Thursday, February 25, 2021

An Oasis of Peace in a Land of Conflict

By Martin Leeper - February 28, 2018
Section: [Main News] [Features]
Tags: [Palestinian in Israel] [Palestinians] [Jews] [peace]

A half hour outside of Tel Aviv, on the road to Jerusalem, nestled in a low unsuspecting hillside is a place called Wahat al-Salam in Arabic or Neve Shalom in Hebrew. In English, it is known as the Oasis of Peace. 

A small road winds up the hill through the surrounding farmland and blooming almond orchards. At the top is a small parking lot, which on Saturday is packed with visitors vehicles. Some have come to escape the city, Tel Aviv, Jaffa, or Jerusalem. Some have come for the cafe. Some are tourists, curious about the village. All have come, because this is a place, unique, in all of Israel.
Oasis of Peace was founded in 1970 by Father Bruno Hussar on a barren hilltop donated by the Latrun Monastery. In the early years Fr. Hussar was often alone but for his vision of an intentional community, where Jews and Palestinians, Muslims and Christians, lived in community, together. The name derived from the Bible’s Isaiah (32:18), "My People shall dwell in an Oasis of Peace".
It’s hard to imagine what this place looked like in the beginning. The barren hilltop is now overgrown with trees and flowers. A small paved road connects the homes of 70 permanent resident families of the village. There is a community pool, a visitors center, a small hotel, and a primary school. At the entrance to the village is a cafe, Ahlan - Welcome.
The entrance to Ahlan Cafe, run by Rayek and Dyana Rizek.
The cafe is run by a couple, Rayek and Dyana Rizek. The two officially joined the village in 1984, when the village was still in its infancy. It was a time when there were still no paved roads, few trees and electricity only available a couple hours a day. The Israeli government still had not officially recognized the settlement.
Rayek and Diana are Palestinians from Nazareth. Rayek is the author of The Anteater and The Jaguar. The book is a history of the village, Rayek’s experience living in it, and how helping to build this community has shaped his understandings of identity, other and peace.
Saturday is the busiest day for the Ahlan Cafe. But as night begins to fall and the guests trickle out, Rayek sits at the back table, a couple of cats nestled next to him, begging to be pet.
Rayek does not feel like peace means ignoring our individual identities. It’s about accepting the other’s identity as valid: their language, their beliefs, their history as equal. “Intention is the most important thing,” Rayek said. This is the beginning of everything in the Oasis for Peace.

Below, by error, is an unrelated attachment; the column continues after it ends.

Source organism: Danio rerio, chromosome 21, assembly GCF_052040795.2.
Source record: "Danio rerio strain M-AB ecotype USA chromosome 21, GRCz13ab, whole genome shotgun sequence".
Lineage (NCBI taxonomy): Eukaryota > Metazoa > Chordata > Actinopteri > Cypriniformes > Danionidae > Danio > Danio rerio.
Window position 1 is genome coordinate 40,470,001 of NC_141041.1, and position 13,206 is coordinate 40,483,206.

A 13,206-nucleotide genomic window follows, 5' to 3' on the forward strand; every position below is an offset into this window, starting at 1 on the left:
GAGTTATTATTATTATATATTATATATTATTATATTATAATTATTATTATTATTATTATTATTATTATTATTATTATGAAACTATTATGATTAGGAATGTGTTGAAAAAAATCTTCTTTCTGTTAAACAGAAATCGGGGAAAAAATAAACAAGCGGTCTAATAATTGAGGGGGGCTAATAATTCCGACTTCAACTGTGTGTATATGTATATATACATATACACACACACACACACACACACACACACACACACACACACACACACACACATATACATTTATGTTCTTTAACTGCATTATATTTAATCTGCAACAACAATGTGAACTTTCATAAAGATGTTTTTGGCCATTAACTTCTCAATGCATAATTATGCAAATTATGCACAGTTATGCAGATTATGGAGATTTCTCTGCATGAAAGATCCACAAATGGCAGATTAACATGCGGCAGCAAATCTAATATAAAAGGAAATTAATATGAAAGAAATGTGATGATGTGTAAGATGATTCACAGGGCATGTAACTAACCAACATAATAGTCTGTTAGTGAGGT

The brochure for the Oasis of Peace.
In the beginning, Rayek identified as a Palestinian. In the 80s this was hard for many of the villagers to accept. They believed he should identify as an Israeli Arab. Rayek discards this old conflict now as trivial. The Palestinian identity has become more accepted on the whole, and “we are old now, tired of these small fights.” However, at the time, he said, “I have to accept your [identity as] a Zionist Jew. You have to accept that I am a Palestinian.”
“Nobody has more rights here than the other.”
The village was founded on equality. They did not not have a rigid structure or constitution that defined how the village would grow, or how disputes would be resolved. If they had, Rayek said, “nothing would have been done.” Instead, they took the principle of equality, expecting each member to hear and be heard as a human first, and they bridged the obstacles that arose one at a time.
Nowhere is this idea of the village more concrete than in the primary school. The Oasis of Peace Primary School was the first bilingual and binational school in the entire country. The school opened in 1984 with eleven boys and girls from the village. Now the school has more than 200 students, 90% of which come from the surrounding villages. It has an equal number of Arabs and Jews. The school celebrates holidays and traditions from all members. According to his book, Rayek believes this to be one of the most important institutions in the village, “a school like ours breaks stereotypes and helps raise children into tolerant, broad-minded, humane adults.”
Talking about the school, Rayek made a simple example exemplify what the school means to him. At recess, “they don’t divide the football team by Arabs and Jews, but [they divide them] by friends.”
Much like the life in the village, the school is not perfect and has had it’s tribulations. When a Minister of Education demanded to appoint their own principle and discarded the school’s fundamental values, the community voted to withdraw from the Ministry all together. This left the school chronically underfunded and nearly unsustainable, but through community and international donors, they managed to keep it running. Now, they have reentered the Ministry, assured they will retain control over the school’s function.
As for the students coming from outside the of village, Rayek applauds the parents. “They believe it’s beneficial in such a place, not to grow up where the kid is ignorant about the other, whether they are Arabs or Jews.”
In a land of conflict, where anger, pain and other are constant. Where both sides feel victimized, where schools are segregated and identities are pitted against each other, the Oasis of Peace is a radical shift in mentality. Midway between Tel Aviv and Jerusalem people are working together to understand one another. Rayek clearly takes pride in this place he helped create, “something happens to people when they come to this community, they become aware that something like this could be possible.”

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